|Godfrey and Crusader leaders|
There was some doubt, at the outset, as to whether or not the Kingdom of Jerusalem would ever have a monarch at all; some wanted to see the establishment of a Christian theocracy under the guidance of the Pope, and whether or not the new country would be able to maintain its independence. That matter was settled when Godfrey of Bouillon marched out with the True Cross before him and defeated a Muslim army at Ascalon in August, securing the immediate independence of Jerusalem. The matter of government was firmly secured following the succession of Baldwin I, the brother of Godfrey, who took the title and was formally crowned Latin King of Jerusalem in the Church of the Holy Sepulcher on Christmas day in 1100 by the Patriarch. Although he was not the man his brother was, and was far from perfect (many compared him to King Saul of Israel) King Baldwin I did expand the Kingdom of Jerusalem and won many battles against the Muslims. He also secured the support of the Italian city states, with their powerful navies, in controlling the coast in exchange for trade rights there. The County of Tripoli and the Principality of Edessa also became vassals of the Kingdom of Jerusalem under his reign.
|King Baldwin I|
The same could not be said, unfortunately, for his successors, at least in Muslim eyes, given their view of the status of women for the next monarch to reign over the Kingdom of Jerusalem was a woman; namely Queen Melisende, daughter of Baldwin II. She was very popular with the Church and the High Court (rather like a parliament) but she was challenged for power by her wealthy and militarily strong husband Fulk V of Anjou. Fulk, incidentally, was the father of Geoffrey Plantagenet from whom descended a long line of English kings. Given the nature of this old crusader it is not surprising that there was initially a power struggle between Fulk and his Queen, however, Jerusalem was not an arbitrary monarchy but rather was a nation of laws. The High Court had considerable power and if the monarch failed to obey the laws or fulfill their obligations he or she could legally be removed from power. Queen Melisende had right on her side, the law, as well as the bulk of the local nobility and the support of the Church while the authority of her husband rested on his own knights and newly arrived French forces. She finally managed to retake the reigns of power from her husband who died in a hunting accident in 1143.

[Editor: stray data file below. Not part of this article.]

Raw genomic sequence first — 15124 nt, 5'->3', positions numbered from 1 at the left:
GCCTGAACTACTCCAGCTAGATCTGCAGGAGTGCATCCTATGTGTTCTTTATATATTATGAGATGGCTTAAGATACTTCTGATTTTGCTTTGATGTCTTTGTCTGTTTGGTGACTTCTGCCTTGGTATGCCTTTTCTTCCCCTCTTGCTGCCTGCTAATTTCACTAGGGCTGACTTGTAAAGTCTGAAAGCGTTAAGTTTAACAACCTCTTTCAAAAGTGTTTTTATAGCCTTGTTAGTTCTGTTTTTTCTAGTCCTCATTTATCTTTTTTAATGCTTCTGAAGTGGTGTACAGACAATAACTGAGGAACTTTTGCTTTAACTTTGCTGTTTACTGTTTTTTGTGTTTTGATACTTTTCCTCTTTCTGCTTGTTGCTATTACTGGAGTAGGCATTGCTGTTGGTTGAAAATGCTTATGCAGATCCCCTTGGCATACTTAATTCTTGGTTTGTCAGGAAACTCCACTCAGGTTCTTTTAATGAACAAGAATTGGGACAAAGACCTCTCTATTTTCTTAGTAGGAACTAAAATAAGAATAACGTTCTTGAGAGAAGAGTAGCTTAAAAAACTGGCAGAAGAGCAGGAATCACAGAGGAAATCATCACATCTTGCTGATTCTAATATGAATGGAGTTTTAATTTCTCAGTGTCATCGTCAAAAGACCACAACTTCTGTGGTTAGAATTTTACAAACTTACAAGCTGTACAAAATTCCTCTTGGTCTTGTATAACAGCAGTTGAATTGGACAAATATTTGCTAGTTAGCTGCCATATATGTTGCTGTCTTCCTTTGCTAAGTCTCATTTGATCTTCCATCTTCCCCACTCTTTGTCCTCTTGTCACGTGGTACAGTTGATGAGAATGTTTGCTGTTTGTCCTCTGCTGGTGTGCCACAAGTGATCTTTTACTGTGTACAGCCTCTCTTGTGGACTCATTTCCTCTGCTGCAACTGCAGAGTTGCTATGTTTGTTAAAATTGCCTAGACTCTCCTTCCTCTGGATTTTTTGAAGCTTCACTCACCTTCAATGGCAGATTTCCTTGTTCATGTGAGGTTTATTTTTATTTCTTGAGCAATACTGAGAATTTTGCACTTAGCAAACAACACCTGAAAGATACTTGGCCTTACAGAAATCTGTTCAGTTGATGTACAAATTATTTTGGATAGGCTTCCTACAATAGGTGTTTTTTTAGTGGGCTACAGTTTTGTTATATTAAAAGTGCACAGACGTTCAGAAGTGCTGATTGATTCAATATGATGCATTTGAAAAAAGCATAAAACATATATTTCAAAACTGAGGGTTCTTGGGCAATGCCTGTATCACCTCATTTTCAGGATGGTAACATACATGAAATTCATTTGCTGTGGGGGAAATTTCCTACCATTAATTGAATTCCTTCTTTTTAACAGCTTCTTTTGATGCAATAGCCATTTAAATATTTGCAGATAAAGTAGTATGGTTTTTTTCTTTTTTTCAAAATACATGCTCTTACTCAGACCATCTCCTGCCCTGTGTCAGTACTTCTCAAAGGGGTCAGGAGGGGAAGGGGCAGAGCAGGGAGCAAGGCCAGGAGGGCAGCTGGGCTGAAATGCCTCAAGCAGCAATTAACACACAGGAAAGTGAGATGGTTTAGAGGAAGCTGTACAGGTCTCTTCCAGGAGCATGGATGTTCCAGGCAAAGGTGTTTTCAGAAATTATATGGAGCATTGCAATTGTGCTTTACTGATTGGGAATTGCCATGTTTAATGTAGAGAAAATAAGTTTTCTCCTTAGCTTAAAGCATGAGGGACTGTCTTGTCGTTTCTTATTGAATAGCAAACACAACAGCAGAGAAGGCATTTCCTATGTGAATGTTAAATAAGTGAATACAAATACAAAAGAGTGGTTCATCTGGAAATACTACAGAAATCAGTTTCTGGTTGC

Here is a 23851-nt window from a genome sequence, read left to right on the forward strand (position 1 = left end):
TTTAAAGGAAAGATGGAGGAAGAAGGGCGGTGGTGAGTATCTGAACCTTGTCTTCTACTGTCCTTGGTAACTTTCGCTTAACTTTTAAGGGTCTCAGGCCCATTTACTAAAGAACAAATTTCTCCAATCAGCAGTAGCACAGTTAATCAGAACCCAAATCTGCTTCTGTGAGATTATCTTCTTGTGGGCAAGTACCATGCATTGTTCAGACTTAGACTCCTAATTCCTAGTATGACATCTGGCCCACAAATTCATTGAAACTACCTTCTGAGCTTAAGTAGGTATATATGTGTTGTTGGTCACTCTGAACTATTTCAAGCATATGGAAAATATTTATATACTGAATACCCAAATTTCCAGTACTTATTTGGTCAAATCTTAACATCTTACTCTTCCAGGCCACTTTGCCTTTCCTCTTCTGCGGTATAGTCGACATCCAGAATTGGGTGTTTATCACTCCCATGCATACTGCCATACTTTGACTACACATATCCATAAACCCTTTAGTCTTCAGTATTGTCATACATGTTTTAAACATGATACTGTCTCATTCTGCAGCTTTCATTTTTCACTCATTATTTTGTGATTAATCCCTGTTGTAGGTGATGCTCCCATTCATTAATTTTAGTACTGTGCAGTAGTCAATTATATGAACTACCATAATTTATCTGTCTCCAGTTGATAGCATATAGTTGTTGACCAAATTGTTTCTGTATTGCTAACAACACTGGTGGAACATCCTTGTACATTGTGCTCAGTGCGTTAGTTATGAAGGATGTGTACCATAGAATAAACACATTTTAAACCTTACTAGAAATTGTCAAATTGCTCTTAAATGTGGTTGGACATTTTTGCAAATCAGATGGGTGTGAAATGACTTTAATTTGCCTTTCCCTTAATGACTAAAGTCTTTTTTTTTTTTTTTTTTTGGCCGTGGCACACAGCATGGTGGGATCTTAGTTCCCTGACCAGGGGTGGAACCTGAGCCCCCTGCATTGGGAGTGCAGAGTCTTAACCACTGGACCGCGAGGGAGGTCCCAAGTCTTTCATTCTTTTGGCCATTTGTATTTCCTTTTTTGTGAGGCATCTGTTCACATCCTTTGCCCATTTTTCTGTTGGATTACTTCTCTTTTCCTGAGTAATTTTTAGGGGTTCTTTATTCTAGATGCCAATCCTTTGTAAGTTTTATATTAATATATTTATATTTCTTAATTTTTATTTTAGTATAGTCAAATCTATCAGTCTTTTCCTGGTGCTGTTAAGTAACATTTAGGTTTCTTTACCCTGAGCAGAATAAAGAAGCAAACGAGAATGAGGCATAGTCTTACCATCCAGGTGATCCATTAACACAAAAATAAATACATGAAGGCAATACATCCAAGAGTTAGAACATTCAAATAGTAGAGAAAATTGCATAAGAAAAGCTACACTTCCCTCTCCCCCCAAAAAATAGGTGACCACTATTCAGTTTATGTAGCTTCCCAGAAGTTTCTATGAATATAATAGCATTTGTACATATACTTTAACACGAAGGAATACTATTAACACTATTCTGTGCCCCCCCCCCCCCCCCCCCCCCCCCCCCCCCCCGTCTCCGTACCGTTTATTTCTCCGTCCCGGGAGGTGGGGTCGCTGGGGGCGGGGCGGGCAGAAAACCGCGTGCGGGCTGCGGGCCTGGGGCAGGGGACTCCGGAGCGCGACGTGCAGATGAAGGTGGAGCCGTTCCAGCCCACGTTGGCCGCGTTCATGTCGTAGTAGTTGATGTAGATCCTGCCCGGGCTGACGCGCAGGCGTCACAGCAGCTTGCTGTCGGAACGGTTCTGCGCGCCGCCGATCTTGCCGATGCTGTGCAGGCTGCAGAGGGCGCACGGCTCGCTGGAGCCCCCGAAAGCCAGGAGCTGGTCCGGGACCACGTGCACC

Unfortunately, the second crusade was not as glorious as the first and the crusader armies suffered considerably before reaching Jerusalem. Once there the focus soon fell on the city of Damascus. King Baldwin III, the son of Queen Melisende, favored attacking the city and the crusaders were easily persuaded. The siege ended in disaster and disunity and represented the failed last gasp of the Second Crusade. Baldwin III captured Ascalon in 1153 and his reign saw the greatest expansion of the territory of the Kingdom of Jerusalem. Even the city of Cairo, Egypt was occupied for a time. However, there was also civil strife between Baldwin III and his mother the Queen. The High Court tried to avoid disaster by splitting the kingdom between the two of them, but Baldwin III wanted to rule before his time and rule all. He launched an invasion of the southern half of the kingdom held by his brother Amalric, loyal to their mother, and Manassas who the Queen had appointed Marshal of Jerusalem. In the end, Baldwin was successful in taking power, though the Church was able to arrange a peace in the family and Queen Melisende and Baldwin III were eventually reconciled.
|King Amalric I|
|Saladin, the formidable foe|
To be continued in Part II...